Homer, you have a point here but you have overstated your case. We assume an equity risk premium around here otherwise we would all be posting about our Certificate of Deposit portfolios here. We have faith that stocks will outperform bonds over the long term, if we didn't we wouldn't bother with stocks.HomerJ wrote: ↑Tue Jul 09, 2019 12:35 pmThe criticism is somewhat valid.
We don't actually know the odds. There are very limited data points. There are no repeatable experiments. Human emotions are involved. Human laws and regulations (that change over the time periods with already limited data points) are involved.
Quite often (not always, but often), when a new investing method is discovered, it stops working.
We don't really know the odds... Not enough to make predictions with any precision at all.
We have know how different asset classes and sub-classes have performed over time. One of which is the Low-Volatility stocks, which have such things as Consumer Staples and Utility stocks. These are the so-called defensive stocks and they have over time behaved in rather predictable ways. We know how nominal treasuries with AAA credit perform compared to High Yield Junk Bonds, we know that credit quality makes a difference. We also know that bonds with longer maturities are more volatile than bonds with shorter maturities. We don't know everything with 100% certainty but we have a pretty good idea of how different asset classes and sub-asset classes will act in different market conditions. We know enough that we can make some educated projections into the future.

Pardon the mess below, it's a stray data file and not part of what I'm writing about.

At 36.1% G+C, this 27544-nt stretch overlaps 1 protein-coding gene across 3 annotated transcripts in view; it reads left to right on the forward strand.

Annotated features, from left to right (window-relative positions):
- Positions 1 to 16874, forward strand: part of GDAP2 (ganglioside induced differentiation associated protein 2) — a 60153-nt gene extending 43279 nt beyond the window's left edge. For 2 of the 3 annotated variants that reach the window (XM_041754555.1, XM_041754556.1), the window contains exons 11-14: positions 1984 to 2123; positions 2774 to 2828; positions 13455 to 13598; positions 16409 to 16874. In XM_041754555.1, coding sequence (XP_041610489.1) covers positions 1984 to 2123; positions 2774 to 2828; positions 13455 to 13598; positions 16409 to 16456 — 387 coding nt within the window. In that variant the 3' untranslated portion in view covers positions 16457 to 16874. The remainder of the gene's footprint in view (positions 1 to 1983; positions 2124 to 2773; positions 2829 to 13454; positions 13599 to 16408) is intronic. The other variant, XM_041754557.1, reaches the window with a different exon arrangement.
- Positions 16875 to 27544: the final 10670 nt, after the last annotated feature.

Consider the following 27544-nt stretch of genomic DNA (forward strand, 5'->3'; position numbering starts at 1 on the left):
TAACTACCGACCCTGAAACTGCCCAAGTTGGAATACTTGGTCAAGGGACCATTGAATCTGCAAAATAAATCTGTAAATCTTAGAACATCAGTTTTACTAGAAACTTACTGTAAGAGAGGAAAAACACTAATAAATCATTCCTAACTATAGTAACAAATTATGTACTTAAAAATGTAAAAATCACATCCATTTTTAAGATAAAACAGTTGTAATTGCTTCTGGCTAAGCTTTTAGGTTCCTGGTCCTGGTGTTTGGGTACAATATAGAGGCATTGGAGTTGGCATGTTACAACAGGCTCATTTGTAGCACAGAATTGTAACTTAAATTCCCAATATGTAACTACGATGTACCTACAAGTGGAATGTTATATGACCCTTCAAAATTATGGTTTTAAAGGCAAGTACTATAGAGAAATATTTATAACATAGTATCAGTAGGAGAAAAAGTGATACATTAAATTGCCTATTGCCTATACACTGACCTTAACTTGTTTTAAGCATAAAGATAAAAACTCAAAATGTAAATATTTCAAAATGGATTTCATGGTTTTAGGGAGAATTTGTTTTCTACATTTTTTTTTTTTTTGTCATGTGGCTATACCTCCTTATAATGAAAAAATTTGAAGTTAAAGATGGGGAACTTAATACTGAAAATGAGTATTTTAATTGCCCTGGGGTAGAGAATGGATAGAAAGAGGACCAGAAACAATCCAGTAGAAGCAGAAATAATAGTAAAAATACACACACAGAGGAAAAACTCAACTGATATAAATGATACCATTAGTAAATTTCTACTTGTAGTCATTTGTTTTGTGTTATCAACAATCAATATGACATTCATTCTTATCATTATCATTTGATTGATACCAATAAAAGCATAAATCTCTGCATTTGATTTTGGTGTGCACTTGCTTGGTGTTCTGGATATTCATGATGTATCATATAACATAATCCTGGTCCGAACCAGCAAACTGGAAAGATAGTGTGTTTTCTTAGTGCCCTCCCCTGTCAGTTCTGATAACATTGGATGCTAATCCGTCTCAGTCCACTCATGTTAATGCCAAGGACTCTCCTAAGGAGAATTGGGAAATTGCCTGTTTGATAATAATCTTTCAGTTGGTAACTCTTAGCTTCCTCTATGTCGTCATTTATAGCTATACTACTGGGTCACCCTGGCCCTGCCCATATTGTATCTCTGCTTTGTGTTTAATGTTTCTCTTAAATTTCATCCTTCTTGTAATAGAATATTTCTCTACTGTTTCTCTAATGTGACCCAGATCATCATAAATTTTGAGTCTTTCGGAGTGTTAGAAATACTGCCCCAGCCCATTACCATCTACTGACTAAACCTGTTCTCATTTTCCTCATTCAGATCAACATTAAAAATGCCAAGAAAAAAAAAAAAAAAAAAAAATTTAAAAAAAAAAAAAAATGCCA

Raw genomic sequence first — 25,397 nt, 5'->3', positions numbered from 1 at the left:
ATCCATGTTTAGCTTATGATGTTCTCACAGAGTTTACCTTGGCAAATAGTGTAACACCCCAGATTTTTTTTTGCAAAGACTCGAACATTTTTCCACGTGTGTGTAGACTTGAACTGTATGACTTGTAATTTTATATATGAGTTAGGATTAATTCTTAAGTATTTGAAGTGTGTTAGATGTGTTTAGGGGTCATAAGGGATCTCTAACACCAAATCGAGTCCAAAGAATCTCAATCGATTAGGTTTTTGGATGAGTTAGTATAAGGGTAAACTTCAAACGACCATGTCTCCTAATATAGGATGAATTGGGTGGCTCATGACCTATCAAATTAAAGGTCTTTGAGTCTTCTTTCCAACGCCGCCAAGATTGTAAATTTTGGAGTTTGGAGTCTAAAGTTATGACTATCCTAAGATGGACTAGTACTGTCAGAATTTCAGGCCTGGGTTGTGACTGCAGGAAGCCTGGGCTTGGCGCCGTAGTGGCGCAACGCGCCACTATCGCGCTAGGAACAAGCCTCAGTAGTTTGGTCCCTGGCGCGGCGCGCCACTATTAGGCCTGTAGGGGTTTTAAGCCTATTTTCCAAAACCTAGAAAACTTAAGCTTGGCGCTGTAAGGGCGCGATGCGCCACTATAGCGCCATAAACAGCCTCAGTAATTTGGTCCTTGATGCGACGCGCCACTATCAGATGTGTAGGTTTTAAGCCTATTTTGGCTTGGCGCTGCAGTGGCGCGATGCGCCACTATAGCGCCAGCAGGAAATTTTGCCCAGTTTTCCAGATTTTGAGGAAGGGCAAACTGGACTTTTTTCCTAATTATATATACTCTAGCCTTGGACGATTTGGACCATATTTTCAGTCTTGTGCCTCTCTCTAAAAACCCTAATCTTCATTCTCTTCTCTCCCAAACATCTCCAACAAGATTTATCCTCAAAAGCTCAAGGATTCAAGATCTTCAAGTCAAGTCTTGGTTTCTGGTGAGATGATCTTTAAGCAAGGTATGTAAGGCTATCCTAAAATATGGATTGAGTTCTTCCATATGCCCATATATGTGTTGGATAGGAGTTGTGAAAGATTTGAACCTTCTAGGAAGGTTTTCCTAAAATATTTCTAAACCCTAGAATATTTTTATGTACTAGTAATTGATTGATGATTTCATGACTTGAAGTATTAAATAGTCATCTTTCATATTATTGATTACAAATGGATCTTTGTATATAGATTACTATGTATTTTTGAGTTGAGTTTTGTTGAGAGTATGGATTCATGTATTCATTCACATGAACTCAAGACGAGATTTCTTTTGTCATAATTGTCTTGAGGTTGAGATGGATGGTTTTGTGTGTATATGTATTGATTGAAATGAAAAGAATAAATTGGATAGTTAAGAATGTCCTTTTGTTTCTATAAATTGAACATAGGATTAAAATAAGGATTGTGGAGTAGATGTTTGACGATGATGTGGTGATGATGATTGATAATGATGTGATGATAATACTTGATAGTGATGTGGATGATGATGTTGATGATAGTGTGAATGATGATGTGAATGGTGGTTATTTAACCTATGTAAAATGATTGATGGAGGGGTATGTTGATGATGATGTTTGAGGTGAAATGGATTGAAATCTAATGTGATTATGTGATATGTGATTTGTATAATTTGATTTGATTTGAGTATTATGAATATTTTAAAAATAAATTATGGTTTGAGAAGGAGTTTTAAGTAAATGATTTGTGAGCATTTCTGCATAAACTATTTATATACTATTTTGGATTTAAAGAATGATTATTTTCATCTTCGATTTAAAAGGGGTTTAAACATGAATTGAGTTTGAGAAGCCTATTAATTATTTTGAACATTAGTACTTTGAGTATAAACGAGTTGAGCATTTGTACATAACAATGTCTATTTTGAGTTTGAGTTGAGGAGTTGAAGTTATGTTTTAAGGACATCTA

Again, this isn't precise. Investor preferences change over time. We have seen changes in the economy and the markets over time. So none of us has a crystal ball. But having knowledge of market history gives us context and gives us a pretty good idea of what might happen in the future.
If we took your argument to an extreme, it wouldn't matter what we invested in. We could take a rather fatalistic attitude and say none of this matters. Of course, almost no one here would take that position. Most all of us here have stock/bonds/cash portfolios largely because we have expectations that stocks will outperform bonds over the long term and that bonds have lower volatility than stocks while producing a steady income. We all have expectations and we all, even subconsciously, make predictions about the markets. Otherwise none of us would invest, the rationalization being this is a gamble anyways.